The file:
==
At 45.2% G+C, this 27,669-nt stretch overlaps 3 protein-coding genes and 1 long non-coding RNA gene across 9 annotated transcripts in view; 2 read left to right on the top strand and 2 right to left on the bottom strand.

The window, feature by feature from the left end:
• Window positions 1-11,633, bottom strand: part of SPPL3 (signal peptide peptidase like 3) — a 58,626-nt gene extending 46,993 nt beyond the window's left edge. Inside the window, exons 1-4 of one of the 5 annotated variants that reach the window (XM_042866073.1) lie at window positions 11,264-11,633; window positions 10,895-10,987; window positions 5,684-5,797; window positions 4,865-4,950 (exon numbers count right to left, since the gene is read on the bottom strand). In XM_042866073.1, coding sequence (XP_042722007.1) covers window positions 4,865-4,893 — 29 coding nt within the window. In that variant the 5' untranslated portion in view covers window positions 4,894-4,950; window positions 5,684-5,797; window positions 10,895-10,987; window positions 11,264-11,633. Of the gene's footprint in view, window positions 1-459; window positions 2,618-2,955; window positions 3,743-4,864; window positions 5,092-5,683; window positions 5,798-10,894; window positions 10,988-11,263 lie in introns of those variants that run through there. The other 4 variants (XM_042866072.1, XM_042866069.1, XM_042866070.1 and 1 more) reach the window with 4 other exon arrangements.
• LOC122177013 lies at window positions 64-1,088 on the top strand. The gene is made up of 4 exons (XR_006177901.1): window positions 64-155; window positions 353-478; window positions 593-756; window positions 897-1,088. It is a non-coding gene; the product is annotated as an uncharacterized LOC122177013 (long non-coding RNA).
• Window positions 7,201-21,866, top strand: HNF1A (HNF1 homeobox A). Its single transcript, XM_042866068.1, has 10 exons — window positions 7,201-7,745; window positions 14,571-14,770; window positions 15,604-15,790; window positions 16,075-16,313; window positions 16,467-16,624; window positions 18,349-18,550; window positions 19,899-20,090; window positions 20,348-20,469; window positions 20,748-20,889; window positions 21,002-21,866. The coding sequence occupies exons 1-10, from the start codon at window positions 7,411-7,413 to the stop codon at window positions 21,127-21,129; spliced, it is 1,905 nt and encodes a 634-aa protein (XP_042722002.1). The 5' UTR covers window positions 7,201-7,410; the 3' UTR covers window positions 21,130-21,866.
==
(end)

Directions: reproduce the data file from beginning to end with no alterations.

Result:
At 45.2% G+C, this 27,669-nt stretch overlaps 3 protein-coding genes and 1 long non-coding RNA gene across 9 annotated transcripts in view; 2 read left to right on the top strand and 2 right to left on the bottom strand.

The window, feature by feature from the left end:
• Window positions 1-11,633, bottom strand: part of SPPL3 (signal peptide peptidase like 3) — a 58,626-nt gene extending 46,993 nt beyond the window's left edge. Inside the window, exons 1-4 of one of the 5 annotated variants that reach the window (XM_042866073.1) lie at window positions 11,264-11,633; window positions 10,895-10,987; window positions 5,684-5,797; window positions 4,865-4,950 (exon numbers count right to left, since the gene is read on the bottom strand). In XM_042866073.1, coding sequence (XP_042722007.1) covers window positions 4,865-4,893 — 29 coding nt within the window. In that variant the 5' untranslated portion in view covers window positions 4,894-4,950; window positions 5,684-5,797; window positions 10,895-10,987; window positions 11,264-11,633. Of the gene's footprint in view, window positions 1-459; window positions 2,618-2,955; window positions 3,743-4,864; window positions 5,092-5,683; window positions 5,798-10,894; window positions 10,988-11,263 lie in introns of those variants that run through there. The other 4 variants (XM_042866072.1, XM_042866069.1, XM_042866070.1 and 1 more) reach the window with 4 other exon arrangements.
• LOC122177013 lies at window positions 64-1,088 on the top strand. The gene is made up of 4 exons (XR_006177901.1): window positions 64-155; window positions 353-478; window positions 593-756; window positions 897-1,088. It is a non-coding gene; the product is annotated as an uncharacterized LOC122177013 (long non-coding RNA).
• Window positions 7,201-21,866, top strand: HNF1A (HNF1 homeobox A). Its single transcript, XM_042866068.1, has 10 exons — window positions 7,201-7,745; window positions 14,571-14,770; window positions 15,604-15,790; window positions 16,075-16,313; window positions 16,467-16,624; window positions 18,349-18,550; window positions 19,899-20,090; window positions 20,348-20,469; window positions 20,748-20,889; window positions 21,002-21,866. The coding sequence occupies exons 1-10, from the start codon at window positions 7,411-7,413 to the stop codon at window positions 21,127-21,129; spliced, it is 1,905 nt and encodes a 634-aa protein (XP_042722002.1). The 5' UTR covers window positions 7,201-7,410; the 3' UTR covers window positions 21,130-21,866.